Marketplace of Ideas
Here’s what people are talking about this week:
- The Institute of International Finance’s Capital Markets Monitor for this month raises red flags about corporate debt levels, according to the Wall Street Journal. They quote the IIF, saying, “Against the backdrop of recession, sluggish recovery and low inflation, many highly indebted corporate borrowers may already be struggling to service their debt.” This could mean market pressures reducing corporate performance in developed countries, and severe turbulence for companies based in emerging markets. [Wall Street Journal]
- Could Little Rock be the next Detroit? Researchers at Boston College put together a report examining the proportion of city revenues that go towards pension costs in 173 cities, and found the Arkansas capital to be well above average, with 17.6% of revenues going to pensions. What will this mean for the city’s finances?
- As young people in today’s economy are constantly being told, a college degree is crucial to future financial stability, with those holding a B.A. experiencing lower rates of unemployment overall, while on the other had, costs for obtaining that degree are meanwhile spiraling out of control. But the cut rate degree programs being rolled out in Florida and Texas aren’t the magical answer to this dilemma. In fact, as Rebecca Schuman for Slate reports, they seem to be a poor choice both educationally and economically. [Economist]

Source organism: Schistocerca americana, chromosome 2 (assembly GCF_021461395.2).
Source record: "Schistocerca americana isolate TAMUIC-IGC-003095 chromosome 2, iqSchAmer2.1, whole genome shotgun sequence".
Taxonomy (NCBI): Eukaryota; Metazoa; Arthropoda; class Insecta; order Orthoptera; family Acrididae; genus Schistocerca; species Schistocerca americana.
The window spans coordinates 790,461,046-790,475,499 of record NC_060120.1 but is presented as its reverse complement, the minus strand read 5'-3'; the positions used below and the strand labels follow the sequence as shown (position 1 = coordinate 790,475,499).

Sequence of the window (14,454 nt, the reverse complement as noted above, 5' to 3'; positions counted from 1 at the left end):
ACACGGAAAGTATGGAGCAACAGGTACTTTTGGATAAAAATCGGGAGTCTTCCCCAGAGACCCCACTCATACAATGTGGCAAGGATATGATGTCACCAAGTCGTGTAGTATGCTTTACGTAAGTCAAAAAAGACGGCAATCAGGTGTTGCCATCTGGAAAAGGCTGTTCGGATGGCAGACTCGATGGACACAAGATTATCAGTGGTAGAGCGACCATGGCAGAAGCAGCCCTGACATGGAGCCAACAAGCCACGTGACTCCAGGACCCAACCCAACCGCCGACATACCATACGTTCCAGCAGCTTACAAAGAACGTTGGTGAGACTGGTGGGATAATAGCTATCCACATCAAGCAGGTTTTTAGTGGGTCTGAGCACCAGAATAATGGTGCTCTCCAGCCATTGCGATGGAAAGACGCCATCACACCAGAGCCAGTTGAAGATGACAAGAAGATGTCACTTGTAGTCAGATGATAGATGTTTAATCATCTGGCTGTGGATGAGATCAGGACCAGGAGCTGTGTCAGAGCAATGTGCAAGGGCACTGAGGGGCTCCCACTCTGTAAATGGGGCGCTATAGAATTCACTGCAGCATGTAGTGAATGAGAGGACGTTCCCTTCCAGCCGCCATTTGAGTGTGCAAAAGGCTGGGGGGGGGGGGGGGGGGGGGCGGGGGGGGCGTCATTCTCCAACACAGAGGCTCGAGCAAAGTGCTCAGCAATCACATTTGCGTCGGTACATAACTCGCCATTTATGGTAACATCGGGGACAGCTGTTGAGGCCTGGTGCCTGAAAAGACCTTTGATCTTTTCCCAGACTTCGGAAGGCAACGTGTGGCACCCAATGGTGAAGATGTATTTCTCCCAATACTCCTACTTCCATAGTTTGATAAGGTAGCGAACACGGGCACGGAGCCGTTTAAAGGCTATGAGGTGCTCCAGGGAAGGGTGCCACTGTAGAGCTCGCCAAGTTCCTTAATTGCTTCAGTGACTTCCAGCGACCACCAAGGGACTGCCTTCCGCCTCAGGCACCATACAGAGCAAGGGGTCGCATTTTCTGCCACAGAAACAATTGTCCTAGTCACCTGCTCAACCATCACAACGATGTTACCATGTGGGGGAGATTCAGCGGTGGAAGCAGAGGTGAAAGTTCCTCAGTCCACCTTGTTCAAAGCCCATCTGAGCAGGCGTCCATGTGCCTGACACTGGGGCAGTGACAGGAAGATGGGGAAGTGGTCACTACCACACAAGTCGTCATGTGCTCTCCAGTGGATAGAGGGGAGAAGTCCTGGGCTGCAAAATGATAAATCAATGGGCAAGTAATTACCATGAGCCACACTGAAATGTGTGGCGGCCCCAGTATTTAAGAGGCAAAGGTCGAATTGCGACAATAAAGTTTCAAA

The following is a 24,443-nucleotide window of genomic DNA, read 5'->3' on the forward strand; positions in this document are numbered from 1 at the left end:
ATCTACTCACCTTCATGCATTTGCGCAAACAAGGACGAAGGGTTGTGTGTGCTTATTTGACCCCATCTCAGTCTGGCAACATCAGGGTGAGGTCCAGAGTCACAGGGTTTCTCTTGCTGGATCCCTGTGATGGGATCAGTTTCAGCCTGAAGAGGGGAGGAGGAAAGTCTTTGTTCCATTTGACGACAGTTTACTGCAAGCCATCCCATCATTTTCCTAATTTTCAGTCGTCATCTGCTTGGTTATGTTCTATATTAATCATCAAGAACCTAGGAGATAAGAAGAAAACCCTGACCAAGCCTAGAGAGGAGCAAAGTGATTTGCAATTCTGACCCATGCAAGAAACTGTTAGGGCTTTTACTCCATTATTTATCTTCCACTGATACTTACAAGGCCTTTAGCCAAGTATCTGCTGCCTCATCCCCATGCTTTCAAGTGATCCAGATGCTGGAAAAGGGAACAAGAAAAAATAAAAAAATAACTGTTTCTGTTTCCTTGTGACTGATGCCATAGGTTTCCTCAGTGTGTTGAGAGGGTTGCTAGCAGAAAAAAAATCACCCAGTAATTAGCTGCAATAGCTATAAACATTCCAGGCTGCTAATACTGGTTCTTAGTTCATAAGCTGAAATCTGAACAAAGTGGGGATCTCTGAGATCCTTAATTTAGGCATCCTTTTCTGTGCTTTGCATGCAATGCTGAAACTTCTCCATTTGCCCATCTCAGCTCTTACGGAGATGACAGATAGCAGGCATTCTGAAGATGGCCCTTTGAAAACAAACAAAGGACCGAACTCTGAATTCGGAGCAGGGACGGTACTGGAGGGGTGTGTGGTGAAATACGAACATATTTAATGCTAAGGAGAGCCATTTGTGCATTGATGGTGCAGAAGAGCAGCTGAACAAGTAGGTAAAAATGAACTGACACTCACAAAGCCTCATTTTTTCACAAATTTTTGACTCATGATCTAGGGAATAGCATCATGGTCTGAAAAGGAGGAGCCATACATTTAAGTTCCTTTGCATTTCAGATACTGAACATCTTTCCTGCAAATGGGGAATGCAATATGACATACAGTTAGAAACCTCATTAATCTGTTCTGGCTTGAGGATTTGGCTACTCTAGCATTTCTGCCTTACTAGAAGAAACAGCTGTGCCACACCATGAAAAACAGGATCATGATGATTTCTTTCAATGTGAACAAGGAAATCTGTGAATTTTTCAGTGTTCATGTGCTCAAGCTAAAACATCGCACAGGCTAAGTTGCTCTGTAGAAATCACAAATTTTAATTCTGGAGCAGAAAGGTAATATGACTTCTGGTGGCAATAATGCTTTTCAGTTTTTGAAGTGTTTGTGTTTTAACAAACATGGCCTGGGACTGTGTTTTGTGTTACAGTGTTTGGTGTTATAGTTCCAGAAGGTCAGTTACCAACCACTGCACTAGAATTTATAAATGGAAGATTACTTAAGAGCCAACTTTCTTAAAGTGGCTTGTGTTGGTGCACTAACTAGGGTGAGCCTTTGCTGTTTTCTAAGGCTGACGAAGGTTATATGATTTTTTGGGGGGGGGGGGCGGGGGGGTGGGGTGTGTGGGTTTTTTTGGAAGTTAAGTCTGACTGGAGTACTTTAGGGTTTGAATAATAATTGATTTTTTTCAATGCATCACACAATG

- There’s been a lot of talk in economic circles (and political campaigns) about the gender wage gap. But the Bureau of Labor Statistics this week came out with a report that puts an interesting spin on the data: . Of course, this study doesn’t address the different reasons women and men go into part time positions, or the career paths they follow thereafter, but it adds an interesting spin to the discussion. [New York Times]